Bullet train. Very few countries in the world can compare to Japan in terms of transports. Riding the Shinkansen, or bullet train, is absolutely enjoyable. Trains ride along dedicated tracks, and lines connect every corner of Japan. The most modern trains can travel at a speed of about 300km/hour, so basically the 400km distance between Tokyo and Osaka can be covered in a little bit over one hour. Despite the speed, travelers won't feel a thing inside the train cars, as they are very stable, very comfortable, and come with electricity sockets, wifi, food and drink service. Tourists can also take advantage of very discounted prices by purchasing a rail pass that allows unlimited rides for a given period.
City and Bay Area Views
City view and bay area. They beauty of visiting Japan is, as mentioned, to be able to experience both thousands years old traditions and modernity. All big cities have to deal with the increase of population, while space is not always an option, so there will be plenty of tall buildings that eventually define the city's skyline. Find a sky bar or other observatory overlooking the city (or even better the bay, if by the seaside), be there before sunset and get a glimpse of the wide expanse of urbanization.
Karaoke. Singing your favorite songs can't get any better than at a karaoke parlor. These places are private, meaning that a group of friends get a karaoke room all for themselves so that they don't need to feel shy about being out of tune or tone deaf. Drinks come and go, and food can also be ordered. The more you drink, the better you sing (or, actually, you don't care anymore).
Wear a Kimono
Kimono experience. Be it a photo shooting in a studio, or a stroll around old neighborhood, organizing to wear a kimono, the traditional formal Japanese wear can be fun other than educational. It should also be accompanied with a tea ceremony. Such an experience can make people aware of how hard it is to wear the several layers of fabric and garments, to walk in wooden sandals, to sit in the same position for hours, to endure the slow and lengthy ritual of sipping some green tea.
Climb Mt. Fuji
Climb Fuji or hiking. The symbol of Japan, Fuji is open for climbing only two months each year, July and August. Tradition has it that people start climbing in the evening, from one of the stations at the base of the mountain, so that they will be reaching the peak just before or by the sunrise. The hike requires some preparation, but everyone can do it, in principle. During the climbing season (end of July to end of August) there are huts and food stalls along the trails so that people who can't climb in one go can rest. Outside of those months, one can also climb, but at their own risk, as all stations and emergency rescue will be shut down. If the timing of visiting Japan is not right, or if going up the 3,800m is not in the list, then hiking other mountains is recommended instead. Japan is highly mountainous, and hikes are very enjoyable year-round.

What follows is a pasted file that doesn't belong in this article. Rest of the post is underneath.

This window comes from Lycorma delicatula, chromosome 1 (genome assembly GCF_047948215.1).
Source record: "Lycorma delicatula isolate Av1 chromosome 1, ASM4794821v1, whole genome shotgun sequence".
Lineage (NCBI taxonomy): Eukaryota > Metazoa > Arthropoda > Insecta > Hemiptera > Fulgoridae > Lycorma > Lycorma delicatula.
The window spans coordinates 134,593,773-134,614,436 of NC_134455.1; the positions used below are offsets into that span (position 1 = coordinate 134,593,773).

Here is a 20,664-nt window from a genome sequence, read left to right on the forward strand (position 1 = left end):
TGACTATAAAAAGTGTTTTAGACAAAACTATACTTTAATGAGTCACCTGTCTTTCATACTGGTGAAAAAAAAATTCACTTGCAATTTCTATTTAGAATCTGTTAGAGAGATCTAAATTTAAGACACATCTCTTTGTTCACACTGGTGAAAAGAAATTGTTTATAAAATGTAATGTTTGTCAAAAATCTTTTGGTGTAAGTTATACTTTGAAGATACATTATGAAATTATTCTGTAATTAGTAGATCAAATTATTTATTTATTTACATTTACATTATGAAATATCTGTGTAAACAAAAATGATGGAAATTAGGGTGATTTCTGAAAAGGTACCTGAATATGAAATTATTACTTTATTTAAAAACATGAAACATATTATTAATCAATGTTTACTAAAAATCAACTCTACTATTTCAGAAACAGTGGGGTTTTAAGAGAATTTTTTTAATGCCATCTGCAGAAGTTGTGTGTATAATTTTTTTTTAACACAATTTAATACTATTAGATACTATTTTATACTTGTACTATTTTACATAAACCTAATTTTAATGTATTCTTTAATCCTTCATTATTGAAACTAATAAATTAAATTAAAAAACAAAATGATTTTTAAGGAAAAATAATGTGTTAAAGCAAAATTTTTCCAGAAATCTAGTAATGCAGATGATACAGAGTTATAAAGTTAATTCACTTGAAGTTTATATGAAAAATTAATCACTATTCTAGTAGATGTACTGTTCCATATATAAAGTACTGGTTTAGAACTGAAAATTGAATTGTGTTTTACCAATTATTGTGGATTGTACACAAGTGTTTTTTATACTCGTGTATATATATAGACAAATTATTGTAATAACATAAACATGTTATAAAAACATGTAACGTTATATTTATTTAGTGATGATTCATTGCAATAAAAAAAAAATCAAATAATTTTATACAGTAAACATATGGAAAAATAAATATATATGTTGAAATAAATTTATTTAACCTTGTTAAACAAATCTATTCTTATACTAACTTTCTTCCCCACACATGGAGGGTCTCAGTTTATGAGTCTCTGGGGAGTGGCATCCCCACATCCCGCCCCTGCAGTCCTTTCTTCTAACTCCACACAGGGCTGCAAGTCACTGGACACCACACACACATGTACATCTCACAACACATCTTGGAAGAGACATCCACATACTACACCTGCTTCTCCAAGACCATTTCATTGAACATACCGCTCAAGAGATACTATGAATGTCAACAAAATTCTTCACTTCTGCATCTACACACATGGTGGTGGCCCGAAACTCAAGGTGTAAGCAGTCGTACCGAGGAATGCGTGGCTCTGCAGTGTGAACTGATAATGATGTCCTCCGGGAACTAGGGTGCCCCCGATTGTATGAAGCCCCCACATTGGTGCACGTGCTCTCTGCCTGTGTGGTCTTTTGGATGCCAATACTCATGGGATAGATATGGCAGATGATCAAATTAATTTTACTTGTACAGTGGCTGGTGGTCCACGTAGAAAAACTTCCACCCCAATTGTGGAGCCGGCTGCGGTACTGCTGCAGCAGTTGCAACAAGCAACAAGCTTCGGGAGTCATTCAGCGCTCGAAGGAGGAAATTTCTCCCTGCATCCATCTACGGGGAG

Festivals Celebrating the Seasons
Festivals. Mostly they happen in summer, associated to fireworks displays, but festivals are also core elements of Japanese lifestyle. For sure, there will be one temple or one park in a town where something is going on. Festivals are just nice, food and souvenir stalls line up the main temple entrances or the city street, various performances or ceremonies are held throughout the day, people walk and look around and the mood is good. Most of the times, people drink a bit too much, so passersby may experience some unexpected and fun entertainment gigs.
Food. The food scene in Japan is just unbelievable. Japanese cuisine alone is already good a reason to travel to Japan: sushi, sashimi, ramen, tempura, all fresh and seasonal, prepared following recipes that are different for each region. Try any of the local little places for an authentic experience, and don't worry about the language barrier. Especially, if in Tokyo, try hitting the biggest fish market in the world, Toyosu, and have a bowlful of the freshest catch. If Japanese food is not what you want, well, first that's really really sad, but fortunately, Japan can offer zillion other different cuisines that can satisfy everyone.